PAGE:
The major areas that we must consider are:

  • Our organizationís culture
  • Our customers and how they prefer to interact with us
  • The types of projects we do
  • The tools and processes that we currently use
  • The strengths and weaknesses of our software-related staff

Organizational Culture

All of the Agile methods are built around the concept of a self-directed team. The development team is not told what it will do and when it will be done by. Rather, they are given broad direction about goals, and then they work with the customer to determine how to reach those goals.

If your organizational culture is build on a "Command and Control" style of management, then many of the practices of the Agile methods will represent a serious challenge to the organization. The managers will need to alter their management methods and adopt a more collaborative relationship with the development teams. This is a very difficult transition for many old-school managers to make, and could be a significant stumbling block to the successful adoption of any Agile practices.

Another organizational issue revolves around planning and commitment making. If your organization expects plans and requirements to be finalized up front, and then adhered to throughout the project, then the Agile methodsí incremental planning and requirements definition practices will be problematic. The Agile methods assume that we cannot know all of the things that will come up during the project, so they plan and define requirements at only a high level in the beginning. Then they add detail and revise them incrementally throughout the project, always keeping the projectís broad goals in sight.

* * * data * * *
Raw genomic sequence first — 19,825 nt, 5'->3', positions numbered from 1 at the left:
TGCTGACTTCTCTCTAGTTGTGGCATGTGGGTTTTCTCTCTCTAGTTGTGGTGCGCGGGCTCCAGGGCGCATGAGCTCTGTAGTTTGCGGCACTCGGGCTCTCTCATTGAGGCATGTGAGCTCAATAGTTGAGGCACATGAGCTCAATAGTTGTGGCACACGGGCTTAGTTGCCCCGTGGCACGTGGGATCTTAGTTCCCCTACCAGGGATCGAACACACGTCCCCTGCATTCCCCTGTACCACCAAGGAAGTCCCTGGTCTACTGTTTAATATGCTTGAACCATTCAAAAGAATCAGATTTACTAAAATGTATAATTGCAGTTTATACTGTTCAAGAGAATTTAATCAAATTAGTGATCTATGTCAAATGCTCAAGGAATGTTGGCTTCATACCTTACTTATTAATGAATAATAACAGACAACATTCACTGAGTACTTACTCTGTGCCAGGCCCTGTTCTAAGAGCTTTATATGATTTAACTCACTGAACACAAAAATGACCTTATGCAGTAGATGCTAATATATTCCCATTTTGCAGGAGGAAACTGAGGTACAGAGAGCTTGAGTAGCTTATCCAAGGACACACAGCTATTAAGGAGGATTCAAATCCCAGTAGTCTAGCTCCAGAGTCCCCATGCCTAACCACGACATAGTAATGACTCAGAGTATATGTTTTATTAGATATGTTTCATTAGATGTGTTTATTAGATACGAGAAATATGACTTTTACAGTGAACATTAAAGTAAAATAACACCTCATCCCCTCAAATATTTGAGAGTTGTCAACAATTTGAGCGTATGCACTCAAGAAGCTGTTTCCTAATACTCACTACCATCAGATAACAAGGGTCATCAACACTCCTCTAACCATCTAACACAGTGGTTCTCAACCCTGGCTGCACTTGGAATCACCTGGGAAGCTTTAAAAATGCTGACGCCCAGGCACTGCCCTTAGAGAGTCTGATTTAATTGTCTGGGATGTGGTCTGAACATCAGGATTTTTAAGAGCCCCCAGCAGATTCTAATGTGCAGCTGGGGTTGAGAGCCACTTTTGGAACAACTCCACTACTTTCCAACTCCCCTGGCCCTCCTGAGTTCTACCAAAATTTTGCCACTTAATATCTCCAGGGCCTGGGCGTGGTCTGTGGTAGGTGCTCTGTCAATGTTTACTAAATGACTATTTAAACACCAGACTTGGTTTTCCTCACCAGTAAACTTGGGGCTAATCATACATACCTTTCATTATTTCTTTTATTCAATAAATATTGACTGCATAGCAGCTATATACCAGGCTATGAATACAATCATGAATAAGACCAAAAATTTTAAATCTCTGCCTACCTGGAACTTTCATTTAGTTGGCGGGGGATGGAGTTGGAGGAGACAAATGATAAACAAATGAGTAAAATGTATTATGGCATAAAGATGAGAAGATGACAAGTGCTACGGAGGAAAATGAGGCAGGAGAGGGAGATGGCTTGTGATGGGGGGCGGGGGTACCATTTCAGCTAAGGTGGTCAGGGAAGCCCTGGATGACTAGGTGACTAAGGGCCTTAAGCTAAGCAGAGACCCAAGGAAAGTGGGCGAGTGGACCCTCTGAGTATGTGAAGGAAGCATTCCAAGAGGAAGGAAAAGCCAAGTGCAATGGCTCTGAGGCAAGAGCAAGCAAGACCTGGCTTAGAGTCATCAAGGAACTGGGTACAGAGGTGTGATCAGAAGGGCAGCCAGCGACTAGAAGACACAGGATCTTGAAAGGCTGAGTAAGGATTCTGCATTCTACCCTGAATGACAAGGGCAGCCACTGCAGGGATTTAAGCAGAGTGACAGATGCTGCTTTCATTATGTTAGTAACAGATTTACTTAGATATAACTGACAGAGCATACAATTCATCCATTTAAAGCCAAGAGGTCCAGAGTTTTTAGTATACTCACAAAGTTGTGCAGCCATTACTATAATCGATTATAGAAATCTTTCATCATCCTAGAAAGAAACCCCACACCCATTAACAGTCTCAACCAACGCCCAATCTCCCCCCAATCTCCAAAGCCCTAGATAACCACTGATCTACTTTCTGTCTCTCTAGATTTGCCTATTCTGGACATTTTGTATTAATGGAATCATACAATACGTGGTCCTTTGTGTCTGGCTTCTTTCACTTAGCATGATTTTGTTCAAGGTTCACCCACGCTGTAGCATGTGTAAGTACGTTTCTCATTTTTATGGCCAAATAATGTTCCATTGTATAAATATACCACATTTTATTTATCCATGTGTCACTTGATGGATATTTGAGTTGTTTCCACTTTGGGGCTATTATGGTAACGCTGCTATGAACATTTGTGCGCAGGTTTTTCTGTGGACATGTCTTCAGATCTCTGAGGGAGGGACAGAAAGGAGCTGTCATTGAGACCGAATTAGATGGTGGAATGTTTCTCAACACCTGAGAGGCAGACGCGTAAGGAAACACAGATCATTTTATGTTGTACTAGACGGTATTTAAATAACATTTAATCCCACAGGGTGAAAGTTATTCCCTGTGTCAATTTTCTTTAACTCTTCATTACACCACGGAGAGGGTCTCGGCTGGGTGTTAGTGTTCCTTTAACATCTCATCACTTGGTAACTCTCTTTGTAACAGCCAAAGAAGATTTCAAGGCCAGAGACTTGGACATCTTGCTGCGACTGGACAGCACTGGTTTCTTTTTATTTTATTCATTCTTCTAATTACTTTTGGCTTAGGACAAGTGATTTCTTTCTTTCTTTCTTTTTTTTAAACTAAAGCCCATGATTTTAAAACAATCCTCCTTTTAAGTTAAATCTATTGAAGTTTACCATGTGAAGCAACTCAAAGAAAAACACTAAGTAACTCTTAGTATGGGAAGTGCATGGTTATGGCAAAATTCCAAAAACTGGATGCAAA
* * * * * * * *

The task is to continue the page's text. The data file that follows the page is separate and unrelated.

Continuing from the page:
Examine the practices that you expect to adopt, and for each, determine the extent to which it can be implemented given the realities of yourorganizationís culture, and the benefits you anticipate can be reasonably expected to accrue.

Customers

All of the Agile methods expect significant participation of the ultimate customer of the project with the development team throughout theproject. This is often accomplished by having a representative of the customerworking closely with the team on a regular basis. (Different Agile methods carrythis model to various extremes Ė with eXtreme Programming being the most extreme.)

How active are your customers in your projects now? And more importantly, how readily would they increase their participation if you askedthem to? Most customers have only limited resources to devote to the project,and any significant increase in interaction could represent an obstacle to them.Would your customer be able to commit the time and effort that the Agile practices expect of them?

Another consideration is the details of your contract with your customer. If you are developing software under contract, then the rules forinteraction may be carved in stone and essentially unchangeable. Even ifchanging the rules of engagement were possible, would your customer be willingto do so? Often, companies use contracts to protect themselves from theorganization they are contracting with. If your customer takes this view, thenthey may not be interested in collaborating more closely with your development team.

Examine the practices that you expect to adopt, and for each, determine the extent to which it can be implemented given the realities of yourcustomers, and the benefits you anticipate can be reasonably expected to accrue.